Full text of Act

Source: www.legislation.gov.uk

Margaret Thatcher and the Constitution – UK Human Rights Blog

“The consequences of Margaret Thatcher’s administration have been long lasting. In many areas of national life Thatcher took the British Bulldog by the scruff of the neck and house-trained it. In the context of the constitution her impact was no less significant.”

Full story

UK Human Rights Blog, 10th April 2013

Source: www.ukhumanrightsblog.com

Wreck Removal Convention Act 2011 – legislation.gov.uk

Posted July 14th, 2011 in international law, legislation, shipping law, ships, wrecks by tracey

Wreck Removal Convention Act 2011 published

Full text of Act

Source: www.legislation.gov.uk

Global Process Systems Inc and another v Syarikat Takaful Malaysia Berhad – WLR Daily

Posted February 3rd, 2011 in insurance, law reports, shipping law by sally
“A provision in a marine cargo insurance policy excluding loss resulting from any inherent inability of the goods to withstand a voyage applied only where the goods had deteriorated, not because they had been subjected to some external fortuitous accident or casualty, but because of their natural behaviour in the ordinary course of the voyage.”
WLR Daily, 2nd February 2011
 
Please note once a case has been fully reported in one of the ICLR series the corresponding WLR Daily summary is removed.

Masefield AG v Amlin Corporate Member Ltd (The Bunga Melati Dua) – WLR Daily

Posted January 28th, 2011 in insurance, law reports, piracy, shipping law by sally

Masefield AG v Amlin Corporate Member Ltd (The Bunga Melati Dua) [2011] EWCA Civ 24; [2011] WLR (D) 23

“A cargo seized by pirates and subsequently recovered after being ransomed by the shipowner was not ‘irretrievably lost’ within the terms of section 57(1) of the Marine Insurance Act 1906, even though some might regard the payment of a ransom as morally objectionable and it was something the owner was not required to do.”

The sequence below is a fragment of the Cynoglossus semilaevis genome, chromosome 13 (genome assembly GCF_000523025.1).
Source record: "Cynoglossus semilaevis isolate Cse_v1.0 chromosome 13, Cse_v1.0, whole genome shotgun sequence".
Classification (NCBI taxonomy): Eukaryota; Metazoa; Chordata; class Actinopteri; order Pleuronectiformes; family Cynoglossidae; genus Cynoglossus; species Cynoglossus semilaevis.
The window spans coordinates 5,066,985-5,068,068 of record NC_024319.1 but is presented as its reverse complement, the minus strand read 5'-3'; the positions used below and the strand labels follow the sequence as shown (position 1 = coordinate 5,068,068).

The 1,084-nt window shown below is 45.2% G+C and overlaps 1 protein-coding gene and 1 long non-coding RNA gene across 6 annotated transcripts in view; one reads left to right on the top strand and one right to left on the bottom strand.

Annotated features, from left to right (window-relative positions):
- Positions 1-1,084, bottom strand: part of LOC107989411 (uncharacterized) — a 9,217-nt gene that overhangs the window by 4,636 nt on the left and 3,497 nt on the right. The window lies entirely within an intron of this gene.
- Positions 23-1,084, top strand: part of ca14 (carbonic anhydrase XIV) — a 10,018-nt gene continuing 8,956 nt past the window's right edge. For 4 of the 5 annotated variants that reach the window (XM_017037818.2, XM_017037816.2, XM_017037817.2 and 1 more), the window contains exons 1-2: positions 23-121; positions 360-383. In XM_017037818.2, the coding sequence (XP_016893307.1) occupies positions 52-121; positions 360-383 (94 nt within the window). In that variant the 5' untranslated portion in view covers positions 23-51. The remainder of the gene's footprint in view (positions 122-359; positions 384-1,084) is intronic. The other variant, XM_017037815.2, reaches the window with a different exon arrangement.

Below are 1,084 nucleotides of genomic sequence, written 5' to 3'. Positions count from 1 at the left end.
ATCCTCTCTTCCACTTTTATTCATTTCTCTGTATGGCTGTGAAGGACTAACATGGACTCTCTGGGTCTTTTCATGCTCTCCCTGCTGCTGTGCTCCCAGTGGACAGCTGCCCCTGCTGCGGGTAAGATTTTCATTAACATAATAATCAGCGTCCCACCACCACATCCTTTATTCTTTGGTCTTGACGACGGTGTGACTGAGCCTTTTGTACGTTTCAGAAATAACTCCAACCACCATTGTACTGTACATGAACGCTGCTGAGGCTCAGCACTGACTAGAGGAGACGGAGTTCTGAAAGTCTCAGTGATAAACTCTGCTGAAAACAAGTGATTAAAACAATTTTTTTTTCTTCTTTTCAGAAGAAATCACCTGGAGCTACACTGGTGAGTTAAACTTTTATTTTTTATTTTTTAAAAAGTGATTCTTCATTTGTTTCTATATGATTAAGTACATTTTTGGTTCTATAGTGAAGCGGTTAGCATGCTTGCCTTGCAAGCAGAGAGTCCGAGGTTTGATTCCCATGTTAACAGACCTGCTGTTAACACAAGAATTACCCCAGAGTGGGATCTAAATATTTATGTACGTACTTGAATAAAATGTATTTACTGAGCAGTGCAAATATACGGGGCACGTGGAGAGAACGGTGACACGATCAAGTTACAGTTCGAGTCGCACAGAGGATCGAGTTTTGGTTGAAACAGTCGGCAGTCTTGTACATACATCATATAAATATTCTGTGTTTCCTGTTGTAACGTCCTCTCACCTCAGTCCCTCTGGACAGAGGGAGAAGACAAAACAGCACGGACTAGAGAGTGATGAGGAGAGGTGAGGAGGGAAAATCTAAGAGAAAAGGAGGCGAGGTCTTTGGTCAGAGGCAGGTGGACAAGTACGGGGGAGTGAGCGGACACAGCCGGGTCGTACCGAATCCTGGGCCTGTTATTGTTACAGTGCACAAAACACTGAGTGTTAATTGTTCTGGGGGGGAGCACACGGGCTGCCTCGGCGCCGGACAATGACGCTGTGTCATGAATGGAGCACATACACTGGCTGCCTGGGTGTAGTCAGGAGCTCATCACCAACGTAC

WLR Daily, 27th January 2011

Source: www.lawreports.co.uk

Please note once a case has been fully reported in one of the ICLR series the corresponding WLR Daily summary is removed.

Omak Maritime Ltd v Mamola Challenger Shipping Co Ltd – WLR Daily

Posted August 10th, 2010 in charterparties, damages, expenses, law reports, shipping law, tribunals by sally

Omak Maritime Ltd v Mamola Challenger Shipping Co Ltd [2010] EWHC 2026 (Comm); [2010] WLR (D) 230

“An arbitral tribunal in assessing damages for breach of contract had been wrong to treat a claim for wasted expenses and a claim for loss of profits as two separate and independent claims which could not be ‘mixed’. Both claims were governed by the principle which required the court to make a comparison between the claimant’s current position and what it would have been had the contract been performed. Where steps had been taken to mitigate the loss which would otherwise have been caused by a breach of contract that principle required the benefits obtained by mitigation to be set against the loss which would otherwise have been sustained.”

WLR Daily, 6th August 2010

Source: www.lawreports.co.uk

Please note once a case has been fully reported in one of the ICLR series the corresponding WLR Daily summary is removed.

Farstad Supply AS v Enviroco Ltd – WLR Daily

Farstad Supply AS v Enviroco Ltd [2010] UKSC 18; [2010] WLR (D) 113

“A requirement in a charterparty for the owner to indemnify the charterer against claims resulting from loss or damage in relation to the vessel was not limited to a requirement for the owner to reimburse claims against the charterer by third parties but precluded the owner from recovering damages from the charterer in respect of the charterer’s own negligence. It followed that where it was alleged that the charterer and a third party had jointly caused damage to the vessel whilst it was berthed in Scotland and, because of the indemnity agreement, the owner sued only the third party in the Scots courts, the third party would not be able to claim a contribution under s 3(2) of the Law Reform (Miscellaneous Provisions) (Scotland) Act 1940 from the charterer as a ‘person who, if sued, might also have been held liable’.”

WLR Daily, 6th May 2010

Source: www.lawreports.co.uk

Please note once a case has been fully reported in one of the ICLR series the corresponding WLR Daily summary is removed.